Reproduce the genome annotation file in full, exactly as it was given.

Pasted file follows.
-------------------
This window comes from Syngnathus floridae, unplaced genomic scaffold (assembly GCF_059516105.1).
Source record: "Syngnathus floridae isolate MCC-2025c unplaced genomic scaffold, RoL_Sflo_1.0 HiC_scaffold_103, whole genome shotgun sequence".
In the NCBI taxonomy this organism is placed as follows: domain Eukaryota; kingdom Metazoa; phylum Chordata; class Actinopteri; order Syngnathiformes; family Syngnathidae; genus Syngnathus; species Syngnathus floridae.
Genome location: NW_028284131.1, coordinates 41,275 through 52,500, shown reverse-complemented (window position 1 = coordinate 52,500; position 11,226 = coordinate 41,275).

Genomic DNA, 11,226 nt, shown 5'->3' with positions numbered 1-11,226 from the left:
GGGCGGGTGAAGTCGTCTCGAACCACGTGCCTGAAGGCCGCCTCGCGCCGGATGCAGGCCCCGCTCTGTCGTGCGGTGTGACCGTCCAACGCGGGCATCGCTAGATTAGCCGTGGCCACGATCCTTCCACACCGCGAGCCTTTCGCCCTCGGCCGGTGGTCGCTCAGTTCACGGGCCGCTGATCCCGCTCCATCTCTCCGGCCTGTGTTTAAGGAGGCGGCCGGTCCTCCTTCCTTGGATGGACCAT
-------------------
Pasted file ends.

This window comes from Syngnathus floridae, unplaced genomic scaffold (assembly GCF_059516105.1).
Source record: "Syngnathus floridae isolate MCC-2025c unplaced genomic scaffold, RoL_Sflo_1.0 HiC_scaffold_103, whole genome shotgun sequence".
In the NCBI taxonomy this organism is placed as follows: domain Eukaryota; kingdom Metazoa; phylum Chordata; class Actinopteri; order Syngnathiformes; family Syngnathidae; genus Syngnathus; species Syngnathus floridae.
Genome location: NW_028284131.1, coordinates 41,275 through 52,500, shown reverse-complemented (window position 1 = coordinate 52,500; position 11,226 = coordinate 41,275).

Genomic DNA, 11,226 nt, shown 5'->3' with positions numbered 1-11,226 from the left:
GGGCGGGTGAAGTCGTCTCGAACCACGTGCCTGAAGGCCGCCTCGCGCCGGATGCAGGCCCCGCTCTGTCGTGCGGTGTGACCGTCCAACGCGGGCATCGCTAGATTAGCCGTGGCCACGATCCTTCCACACCGCGAGCCTTTCGCCCTCGGCCGGTGGTCGCTCAGTTCACGGGCCGCTGATCCCGCTCCATCTCTCCGGCCTGTGTTTAAGGAGGCGGCCGGTCCTCCTTCCTTGGATGGACCAT